Special counsel could subpoena Trump

Mr Robert Mueller's probe has taken a new turn after the publication of questions he seeks to ask President Donald Trump, which cover topics including potential obstruction of the investigation.
Mr Robert Mueller's probe has taken a new turn after the publication of questions he seeks to ask President Donald Trump, which cover topics including potential obstruction of the investigation.PHOTO: NYTIMES

Mueller may compel President to testify before grand jury if he won't be interviewed

WASHINGTON • US President Donald Trump yesterday called an investigation into possible obstruction of justice a "setup & trap" in a defiant morning tweet in which he once again asserted that there was no wrongdoing to be uncovered in the special counsel probe.

Mr Trump's tweet came amid negotiations between his lawyers and special counsel Robert Mueller over whether the President will consent to an interview as part of the probe of Russian interference into the 2016 presidential election. In March, Mr Mueller warned during a meeting with Mr Trump's lawyers that he could issue a subpoena for the President to appear before a grand jury, according to four people familiar with the encounter.

"There was no Collusion (it is a Hoax) and there is no Obstruction of Justice (that is a setup & trap)," Mr Trump wrote on Twitter yesterday morning, again calling the investigation a "Witch Hunt!"

Two US officials on Tuesday said Mr Mueller, who is leading the investigation into Russian meddling in the 2016 presidential campaign, believes he has legal standing to subpoena a sitting president, even though such a move has never been fully tested,.

Mr Trump's legal team is well aware Mr Mueller could issue a subpoena, a possibility they have calculated in their strategy on negotiating an interview, sources said.

They have discussed a possible defence against a subpoena, including citing a 1990s ruling involving president Bill Clinton that set a standard for when a President can invoke executive privilege.

Mr Mueller, who is leading the investigation into Russian meddling in the 2016 presidential campaign, believes he has legal standing to subpoena a sitting president, even though such a move has never been fully tested, the officials said.

Negotiations over an interview with Mr Trump have been going on since last year. Resorting to a subpoena would be risky for both sides.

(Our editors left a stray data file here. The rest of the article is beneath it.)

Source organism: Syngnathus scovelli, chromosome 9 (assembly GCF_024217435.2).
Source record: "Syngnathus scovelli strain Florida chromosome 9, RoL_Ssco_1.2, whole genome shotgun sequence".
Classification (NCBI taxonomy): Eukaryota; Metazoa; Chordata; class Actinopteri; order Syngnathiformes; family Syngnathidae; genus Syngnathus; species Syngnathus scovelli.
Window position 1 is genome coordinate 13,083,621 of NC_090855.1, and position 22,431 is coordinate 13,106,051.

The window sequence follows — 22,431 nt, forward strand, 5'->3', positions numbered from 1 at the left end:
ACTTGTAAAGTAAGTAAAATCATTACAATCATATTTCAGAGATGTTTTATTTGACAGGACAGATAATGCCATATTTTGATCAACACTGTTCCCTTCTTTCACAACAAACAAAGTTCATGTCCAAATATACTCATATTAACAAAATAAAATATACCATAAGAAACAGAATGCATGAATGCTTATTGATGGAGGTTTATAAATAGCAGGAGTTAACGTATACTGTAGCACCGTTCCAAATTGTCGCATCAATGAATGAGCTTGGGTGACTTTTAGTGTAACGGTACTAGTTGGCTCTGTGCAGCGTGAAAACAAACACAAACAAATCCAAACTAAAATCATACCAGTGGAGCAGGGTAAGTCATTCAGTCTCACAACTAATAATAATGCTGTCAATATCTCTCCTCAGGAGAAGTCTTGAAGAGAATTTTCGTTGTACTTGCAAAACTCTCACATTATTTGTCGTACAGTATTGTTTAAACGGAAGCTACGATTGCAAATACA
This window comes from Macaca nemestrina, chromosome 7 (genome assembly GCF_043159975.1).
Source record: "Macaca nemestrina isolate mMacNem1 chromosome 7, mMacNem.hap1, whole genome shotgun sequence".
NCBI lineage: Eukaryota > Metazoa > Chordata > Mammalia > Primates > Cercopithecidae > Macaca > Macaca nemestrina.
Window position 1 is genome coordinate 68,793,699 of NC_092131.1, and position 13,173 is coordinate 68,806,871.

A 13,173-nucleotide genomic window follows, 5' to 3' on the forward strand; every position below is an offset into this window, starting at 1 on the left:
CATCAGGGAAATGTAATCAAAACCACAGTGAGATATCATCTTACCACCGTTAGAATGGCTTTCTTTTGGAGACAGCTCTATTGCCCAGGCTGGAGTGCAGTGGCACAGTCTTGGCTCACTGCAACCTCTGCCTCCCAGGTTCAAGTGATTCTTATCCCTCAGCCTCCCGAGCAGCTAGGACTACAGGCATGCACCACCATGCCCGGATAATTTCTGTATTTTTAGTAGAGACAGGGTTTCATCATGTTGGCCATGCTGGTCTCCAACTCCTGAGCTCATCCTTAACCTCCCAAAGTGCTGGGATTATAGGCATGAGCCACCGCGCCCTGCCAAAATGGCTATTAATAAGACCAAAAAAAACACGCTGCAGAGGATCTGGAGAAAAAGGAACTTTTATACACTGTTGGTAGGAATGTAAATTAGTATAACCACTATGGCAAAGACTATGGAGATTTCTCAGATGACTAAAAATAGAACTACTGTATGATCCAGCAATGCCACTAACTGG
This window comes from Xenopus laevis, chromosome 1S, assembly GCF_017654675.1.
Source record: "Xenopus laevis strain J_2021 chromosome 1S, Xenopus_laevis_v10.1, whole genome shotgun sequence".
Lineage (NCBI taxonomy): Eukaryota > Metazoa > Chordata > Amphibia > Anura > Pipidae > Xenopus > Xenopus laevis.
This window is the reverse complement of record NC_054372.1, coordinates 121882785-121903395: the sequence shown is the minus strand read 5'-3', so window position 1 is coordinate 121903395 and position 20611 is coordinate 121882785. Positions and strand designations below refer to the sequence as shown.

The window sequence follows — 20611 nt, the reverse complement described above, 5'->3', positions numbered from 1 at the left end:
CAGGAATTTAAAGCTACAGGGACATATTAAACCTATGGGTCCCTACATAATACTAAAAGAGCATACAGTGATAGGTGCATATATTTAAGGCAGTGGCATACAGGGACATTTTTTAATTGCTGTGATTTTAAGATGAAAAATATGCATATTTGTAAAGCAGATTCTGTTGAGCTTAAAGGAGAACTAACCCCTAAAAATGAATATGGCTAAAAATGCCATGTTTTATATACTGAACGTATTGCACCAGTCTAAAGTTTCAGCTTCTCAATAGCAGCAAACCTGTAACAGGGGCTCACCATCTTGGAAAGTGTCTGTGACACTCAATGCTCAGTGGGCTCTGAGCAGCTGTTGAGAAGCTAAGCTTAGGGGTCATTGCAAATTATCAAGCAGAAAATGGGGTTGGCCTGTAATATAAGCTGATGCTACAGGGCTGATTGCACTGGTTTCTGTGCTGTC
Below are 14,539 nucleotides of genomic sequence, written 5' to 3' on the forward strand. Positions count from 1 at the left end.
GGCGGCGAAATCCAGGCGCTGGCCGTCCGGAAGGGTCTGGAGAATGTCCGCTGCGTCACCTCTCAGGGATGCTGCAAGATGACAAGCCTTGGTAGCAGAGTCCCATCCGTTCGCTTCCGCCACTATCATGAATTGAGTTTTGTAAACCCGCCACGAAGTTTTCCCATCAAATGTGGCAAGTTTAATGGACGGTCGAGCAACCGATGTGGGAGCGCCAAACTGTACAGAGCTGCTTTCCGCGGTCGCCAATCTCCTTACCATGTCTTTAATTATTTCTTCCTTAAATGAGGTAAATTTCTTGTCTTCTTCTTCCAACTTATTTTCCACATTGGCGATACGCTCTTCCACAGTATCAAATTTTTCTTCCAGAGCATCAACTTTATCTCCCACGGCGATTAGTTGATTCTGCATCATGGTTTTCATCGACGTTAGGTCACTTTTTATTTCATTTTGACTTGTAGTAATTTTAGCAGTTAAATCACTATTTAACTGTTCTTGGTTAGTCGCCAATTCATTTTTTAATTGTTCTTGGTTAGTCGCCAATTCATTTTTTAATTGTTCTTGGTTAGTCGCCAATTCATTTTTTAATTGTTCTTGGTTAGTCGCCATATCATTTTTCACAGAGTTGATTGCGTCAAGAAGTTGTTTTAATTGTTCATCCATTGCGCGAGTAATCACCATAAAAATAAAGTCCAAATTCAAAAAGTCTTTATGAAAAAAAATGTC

It probably would lead to a prolonged legal battle and extend the timeline for Mr Mueller's probe, said former government prosecutor Harry Sandick.

Mr Trump could bring his own lawyers to a voluntary interview, but not to the grand jury, one possible point of leverage for Mr Mueller in the negotiations.

The President and his lawyers could threaten to litigate the question of whether a grand jury subpoena against him could be enforced, Mr Sandick said.

The probe has taken a new turn after the publication of questions Mr Mueller seeks to ask the President, which cover topics including potential obstruction.

Mr Trump lashed out on Tuesday at the "disgraceful" disclosure of the queries, first reported by The New York Times, which lay out detailed lines of inquiry by Mr Mueller into whether Mr Trump may have tried to obstruct the Russia probe.

The New York Times said the questions were read by the investigators to the President's lawyers, who compiled them into a list.

The questions - at least four dozen in all - also show Mr Mueller wants to find out what Mr Trump knew about connections between members of his presidential campaign and Russia. Some of Mr Trump's advisers have counselled that he could risk being accused of perjury if he submits to open-ended questioning from Mr Mueller and provides meandering answers.

Earlier this week, Mr Trump suggested on Twitter that he would not be vulnerable to obstruction charges if there were no coordination between his campaign and Russia. "It would seem very hard to obstruct justice for a crime that never happened! Witch Hunt!" he wrote.

But that, many legal experts have said, is a misunderstanding of the law, as people can be charged by prosecutors with obstruction of justice even if no underlying crime is proven.

WASHINGTON POST, BLOOMBERG, AGENCE FRANCE-PRESSE

A version of this article appeared in the print edition of The Straits Times on May 03, 2018, with the headline 'Special counsel could subpoena Trump'. Print Edition | Subscribe